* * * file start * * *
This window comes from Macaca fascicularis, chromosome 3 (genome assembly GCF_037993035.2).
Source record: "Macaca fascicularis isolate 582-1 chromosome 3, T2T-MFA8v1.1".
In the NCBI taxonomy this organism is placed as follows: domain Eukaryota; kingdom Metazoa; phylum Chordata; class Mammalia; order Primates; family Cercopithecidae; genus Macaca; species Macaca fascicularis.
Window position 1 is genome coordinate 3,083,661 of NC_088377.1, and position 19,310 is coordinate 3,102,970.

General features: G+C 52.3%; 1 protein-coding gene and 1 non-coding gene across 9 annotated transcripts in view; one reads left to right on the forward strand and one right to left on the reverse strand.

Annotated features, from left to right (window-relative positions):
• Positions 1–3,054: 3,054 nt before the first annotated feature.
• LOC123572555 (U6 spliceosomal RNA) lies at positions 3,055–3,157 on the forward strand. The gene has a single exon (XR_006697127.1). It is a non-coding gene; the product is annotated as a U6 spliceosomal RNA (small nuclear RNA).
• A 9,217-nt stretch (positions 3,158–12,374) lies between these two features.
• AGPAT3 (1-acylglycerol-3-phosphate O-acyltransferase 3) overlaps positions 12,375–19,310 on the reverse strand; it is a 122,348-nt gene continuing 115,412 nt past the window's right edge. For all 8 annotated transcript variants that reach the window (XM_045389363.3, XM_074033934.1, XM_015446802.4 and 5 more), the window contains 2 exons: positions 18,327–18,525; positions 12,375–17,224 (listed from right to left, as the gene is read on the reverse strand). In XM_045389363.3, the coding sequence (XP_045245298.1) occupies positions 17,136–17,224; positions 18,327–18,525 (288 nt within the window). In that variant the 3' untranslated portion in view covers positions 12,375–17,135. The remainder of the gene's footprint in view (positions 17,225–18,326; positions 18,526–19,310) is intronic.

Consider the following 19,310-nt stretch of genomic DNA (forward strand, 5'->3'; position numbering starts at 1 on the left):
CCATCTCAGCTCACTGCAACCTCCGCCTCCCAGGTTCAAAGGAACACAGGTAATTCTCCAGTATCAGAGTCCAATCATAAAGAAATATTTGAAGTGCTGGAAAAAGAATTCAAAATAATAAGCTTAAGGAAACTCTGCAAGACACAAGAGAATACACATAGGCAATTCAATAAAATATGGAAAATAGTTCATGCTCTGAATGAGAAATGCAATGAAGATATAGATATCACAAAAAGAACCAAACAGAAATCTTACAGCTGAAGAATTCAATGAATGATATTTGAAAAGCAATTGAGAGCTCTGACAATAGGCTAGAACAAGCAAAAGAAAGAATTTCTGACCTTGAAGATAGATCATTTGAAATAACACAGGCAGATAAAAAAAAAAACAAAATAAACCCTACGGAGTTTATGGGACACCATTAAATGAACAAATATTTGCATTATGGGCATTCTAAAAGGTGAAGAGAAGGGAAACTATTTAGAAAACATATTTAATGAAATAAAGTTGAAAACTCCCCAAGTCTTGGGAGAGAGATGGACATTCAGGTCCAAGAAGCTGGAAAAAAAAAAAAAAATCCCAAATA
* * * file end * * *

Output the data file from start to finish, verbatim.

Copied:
This window comes from Macaca fascicularis, chromosome 3 (genome assembly GCF_037993035.2).
Source record: "Macaca fascicularis isolate 582-1 chromosome 3, T2T-MFA8v1.1".
In the NCBI taxonomy this organism is placed as follows: domain Eukaryota; kingdom Metazoa; phylum Chordata; class Mammalia; order Primates; family Cercopithecidae; genus Macaca; species Macaca fascicularis.
Window position 1 is genome coordinate 3,083,661 of NC_088377.1, and position 19,310 is coordinate 3,102,970.

General features: G+C 52.3%; 1 protein-coding gene and 1 non-coding gene across 9 annotated transcripts in view; one reads left to right on the forward strand and one right to left on the reverse strand.

Annotated features, from left to right (window-relative positions):
• Positions 1–3,054: 3,054 nt before the first annotated feature.
• LOC123572555 (U6 spliceosomal RNA) lies at positions 3,055–3,157 on the forward strand. The gene has a single exon (XR_006697127.1). It is a non-coding gene; the product is annotated as a U6 spliceosomal RNA (small nuclear RNA).
• A 9,217-nt stretch (positions 3,158–12,374) lies between these two features.
• AGPAT3 (1-acylglycerol-3-phosphate O-acyltransferase 3) overlaps positions 12,375–19,310 on the reverse strand; it is a 122,348-nt gene continuing 115,412 nt past the window's right edge. For all 8 annotated transcript variants that reach the window (XM_045389363.3, XM_074033934.1, XM_015446802.4 and 5 more), the window contains 2 exons: positions 18,327–18,525; positions 12,375–17,224 (listed from right to left, as the gene is read on the reverse strand). In XM_045389363.3, the coding sequence (XP_045245298.1) occupies positions 17,136–17,224; positions 18,327–18,525 (288 nt within the window). In that variant the 3' untranslated portion in view covers positions 12,375–17,135. The remainder of the gene's footprint in view (positions 17,225–18,326; positions 18,526–19,310) is intronic.

Consider the following 19,310-nt stretch of genomic DNA (forward strand, 5'->3'; position numbering starts at 1 on the left):
CCATCTCAGCTCACTGCAACCTCCGCCTCCCAGGTTCAAAGGAACACAGGTAATTCTCCAGTATCAGAGTCCAATCATAAAGAAATATTTGAAGTGCTGGAAAAAGAATTCAAAATAATAAGCTTAAGGAAACTCTGCAAGACACAAGAGAATACACATAGGCAATTCAATAAAATATGGAAAATAGTTCATGCTCTGAATGAGAAATGCAATGAAGATATAGATATCACAAAAAGAACCAAACAGAAATCTTACAGCTGAAGAATTCAATGAATGATATTTGAAAAGCAATTGAGAGCTCTGACAATAGGCTAGAACAAGCAAAAGAAAGAATTTCTGACCTTGAAGATAGATCATTTGAAATAACACAGGCAGATAAAAAAAAAAACAAAATAAACCCTACGGAGTTTATGGGACACCATTAAATGAACAAATATTTGCATTATGGGCATTCTAAAAGGTGAAGAGAAGGGAAACTATTTAGAAAACATATTTAATGAAATAAAGTTGAAAACTCCCCAAGTCTTGGGAGAGAGATGGACATTCAGGTCCAAGAAGCTGGAAAAAAAAAAAAAAATCCCAAATA